Without a doubt, one of the most effective marketing tools to invest in is a business card. When you make those networking connections, your business cards become road maps for people to track you down. It’s amazing what impact a 3 1/2 x 2 inch card can have. It’s a tiny billboard, and an amazingly small space for promoting your business. It’s important that your business card does three things: Tells who you are, what you are willing to do, and how to find you.
Tell them who you are
Who you are is your business identity. It is the “name” that symbolizes what you do and who you are. Many people will use their own name while others will pick a company name. The best place to start figuring out what you do is through our 10 words or less form. Make sure your business card puts you in the best and most memorable light and matches what you do.
- Be clear and specific.
- “Frog Photos Unlimited” says you specialize in frogs and are THE source for frog pictures. The catch-all name of “Nature Pics R Us” could be John and Jane Smith nature photographers or a stock agency representing nature images. Become “JJ Smith and Company” and we don’t know what you do. “Total Scenics” tells people you are a scenic photographer. Make your business name reflect who you are and what you do.
- Be original
- Make sure the business name you choose is unique. Names like “Nature Photography”, “Natural Images”, and “Wildlife Images” are vague and overused. Many photographers use these company names. If you hope to expand your market outside of your region, having a name that will not conflict with others is critical.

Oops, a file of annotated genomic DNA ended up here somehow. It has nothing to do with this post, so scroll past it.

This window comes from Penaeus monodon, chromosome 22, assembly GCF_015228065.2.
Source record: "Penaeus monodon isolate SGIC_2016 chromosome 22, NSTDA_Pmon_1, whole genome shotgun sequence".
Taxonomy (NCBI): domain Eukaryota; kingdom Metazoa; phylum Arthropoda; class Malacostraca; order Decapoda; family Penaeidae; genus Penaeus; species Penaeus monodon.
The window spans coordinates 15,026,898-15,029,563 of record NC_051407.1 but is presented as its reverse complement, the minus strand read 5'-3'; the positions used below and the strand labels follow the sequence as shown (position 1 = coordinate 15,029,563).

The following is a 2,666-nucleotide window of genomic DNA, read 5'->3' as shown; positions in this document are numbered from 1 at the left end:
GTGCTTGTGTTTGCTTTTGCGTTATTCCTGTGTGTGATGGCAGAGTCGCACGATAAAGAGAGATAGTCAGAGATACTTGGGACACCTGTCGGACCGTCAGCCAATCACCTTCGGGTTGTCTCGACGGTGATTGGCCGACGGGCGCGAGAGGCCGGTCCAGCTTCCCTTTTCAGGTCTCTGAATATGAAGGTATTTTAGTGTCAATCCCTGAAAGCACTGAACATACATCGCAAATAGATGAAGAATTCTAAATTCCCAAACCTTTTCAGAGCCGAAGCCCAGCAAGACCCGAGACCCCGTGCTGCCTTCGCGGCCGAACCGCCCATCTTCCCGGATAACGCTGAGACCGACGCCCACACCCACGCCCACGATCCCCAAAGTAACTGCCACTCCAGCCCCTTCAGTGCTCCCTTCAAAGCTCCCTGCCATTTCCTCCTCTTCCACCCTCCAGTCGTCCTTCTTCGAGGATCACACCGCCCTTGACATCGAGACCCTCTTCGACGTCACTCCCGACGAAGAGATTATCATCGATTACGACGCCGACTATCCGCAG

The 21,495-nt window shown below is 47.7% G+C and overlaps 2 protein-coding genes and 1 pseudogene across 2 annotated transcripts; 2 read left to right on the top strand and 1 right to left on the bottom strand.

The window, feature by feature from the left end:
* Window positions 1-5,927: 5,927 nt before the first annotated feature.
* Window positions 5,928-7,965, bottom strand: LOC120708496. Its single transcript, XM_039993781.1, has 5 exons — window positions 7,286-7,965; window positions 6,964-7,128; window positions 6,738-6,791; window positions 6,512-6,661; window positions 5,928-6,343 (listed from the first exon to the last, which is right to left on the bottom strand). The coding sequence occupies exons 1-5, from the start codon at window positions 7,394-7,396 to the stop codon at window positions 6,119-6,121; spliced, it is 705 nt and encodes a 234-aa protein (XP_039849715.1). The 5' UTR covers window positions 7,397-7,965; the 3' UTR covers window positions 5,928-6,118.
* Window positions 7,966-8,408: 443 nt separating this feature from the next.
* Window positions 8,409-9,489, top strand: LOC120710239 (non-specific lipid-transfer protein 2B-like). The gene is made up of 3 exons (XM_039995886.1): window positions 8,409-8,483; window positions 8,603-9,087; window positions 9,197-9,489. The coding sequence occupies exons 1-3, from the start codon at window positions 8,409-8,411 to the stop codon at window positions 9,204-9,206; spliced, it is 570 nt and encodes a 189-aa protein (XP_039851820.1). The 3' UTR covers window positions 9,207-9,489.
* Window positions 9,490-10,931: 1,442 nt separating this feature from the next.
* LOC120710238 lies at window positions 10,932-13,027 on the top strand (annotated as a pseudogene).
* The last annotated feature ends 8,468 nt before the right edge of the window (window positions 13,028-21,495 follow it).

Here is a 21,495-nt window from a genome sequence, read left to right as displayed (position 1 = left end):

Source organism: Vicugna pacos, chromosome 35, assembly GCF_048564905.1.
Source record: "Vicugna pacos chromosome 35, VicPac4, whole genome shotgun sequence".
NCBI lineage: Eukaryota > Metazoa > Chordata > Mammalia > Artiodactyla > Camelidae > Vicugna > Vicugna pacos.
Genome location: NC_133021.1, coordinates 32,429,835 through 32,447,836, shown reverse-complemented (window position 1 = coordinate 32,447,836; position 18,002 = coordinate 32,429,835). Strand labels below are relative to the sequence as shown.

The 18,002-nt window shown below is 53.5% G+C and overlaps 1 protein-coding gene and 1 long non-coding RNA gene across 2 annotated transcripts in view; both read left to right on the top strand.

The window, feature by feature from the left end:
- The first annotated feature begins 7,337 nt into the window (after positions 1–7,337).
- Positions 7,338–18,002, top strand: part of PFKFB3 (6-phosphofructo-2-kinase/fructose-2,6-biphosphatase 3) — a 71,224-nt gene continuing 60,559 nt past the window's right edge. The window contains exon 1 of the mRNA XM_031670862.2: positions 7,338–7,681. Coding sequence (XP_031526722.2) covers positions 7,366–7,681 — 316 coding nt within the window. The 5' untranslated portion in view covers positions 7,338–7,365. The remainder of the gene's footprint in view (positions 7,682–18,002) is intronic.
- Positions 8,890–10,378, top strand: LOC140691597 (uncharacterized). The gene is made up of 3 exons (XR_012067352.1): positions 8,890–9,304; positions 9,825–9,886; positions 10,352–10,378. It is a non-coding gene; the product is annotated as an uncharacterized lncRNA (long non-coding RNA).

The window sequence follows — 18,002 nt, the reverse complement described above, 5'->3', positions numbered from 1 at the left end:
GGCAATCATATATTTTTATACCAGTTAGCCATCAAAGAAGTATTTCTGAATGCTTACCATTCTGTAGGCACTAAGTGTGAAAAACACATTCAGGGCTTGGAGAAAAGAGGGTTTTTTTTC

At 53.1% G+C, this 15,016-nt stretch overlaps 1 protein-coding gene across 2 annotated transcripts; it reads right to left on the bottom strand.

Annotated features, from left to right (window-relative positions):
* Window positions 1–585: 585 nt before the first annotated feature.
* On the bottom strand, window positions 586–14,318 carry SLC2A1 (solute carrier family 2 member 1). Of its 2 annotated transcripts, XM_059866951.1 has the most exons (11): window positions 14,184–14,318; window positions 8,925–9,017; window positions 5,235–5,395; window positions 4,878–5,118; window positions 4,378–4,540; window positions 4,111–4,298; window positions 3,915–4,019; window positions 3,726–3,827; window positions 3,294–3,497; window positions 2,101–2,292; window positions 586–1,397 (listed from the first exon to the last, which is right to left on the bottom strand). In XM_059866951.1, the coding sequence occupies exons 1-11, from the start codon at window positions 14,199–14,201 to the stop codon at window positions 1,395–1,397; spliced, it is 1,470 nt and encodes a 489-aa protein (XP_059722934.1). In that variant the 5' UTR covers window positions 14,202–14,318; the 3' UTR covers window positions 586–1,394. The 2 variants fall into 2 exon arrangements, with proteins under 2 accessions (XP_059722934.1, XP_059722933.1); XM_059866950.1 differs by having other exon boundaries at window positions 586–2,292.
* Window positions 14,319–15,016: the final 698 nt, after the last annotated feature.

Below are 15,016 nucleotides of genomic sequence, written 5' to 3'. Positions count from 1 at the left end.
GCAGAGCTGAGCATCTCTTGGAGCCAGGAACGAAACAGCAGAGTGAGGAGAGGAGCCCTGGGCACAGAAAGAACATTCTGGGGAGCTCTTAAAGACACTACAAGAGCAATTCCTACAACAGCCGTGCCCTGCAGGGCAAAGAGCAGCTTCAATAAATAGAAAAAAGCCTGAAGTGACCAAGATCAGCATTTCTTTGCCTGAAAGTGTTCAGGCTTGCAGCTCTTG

- Name Recognition
- Name recognition is important. You want clients to remember you. Using your name as part of your business identity is popular now. Alexithia Androndokronoski, at least in North America, is memorable for its length and complexity, but few will be able to repeat it. Initials were used in the past to hide a woman’s name or to sound more masculine. Does this work for you? Using a middle initial today is considered too formal or “lawyer-like”, which can have some drawbacks. Consider Alex G. Anderson as an example. Pronounce it. The “G” stops the pronunciation, making it harder to “roll” off the tongue, like Alex Anderson, thus harder to remember. Unless your name is common, like John Smith, then a middle initial is unnecessary and could be omitted. The same theories apply for your business name. Make it memorable while still representing you and you will stay at the forefront of a client’s memory. Be yourself and keep your identity, just consider how it works for your business identity.
- What are you willing to do?
- Tell people what you are willing to do, not what you would “like to do.” If you are a scenic photographer, don’t tell them you do wildlife. You might get requests for wildlife images. A writer friend wrote science fiction books for years. After 60 books, he wanted to try his hand at historical romance. Publishers didn’t want it. They wanted what he was known for, what they knew would sell. He finally got his romance novel published and the book stores filed it under science fiction, defeating sales. Pick carefully and tell people what you are willing to do. You may be doing it a long time.
- If you do it all, then tell them.
- If you specialize, be specific. If people are looking for images of two-headed llamas and your card just says nature photographer and not 2 headed llama photographer, you might be overlooked. Help them understand and remember what you have to offer in the fewest words possible.
For more specific tips and information on designing a business card, check out our Business Card Design Tips article. We’ve also posted a few examples of different business cards on our in the side bar. Hopefully these may give you some design ideas.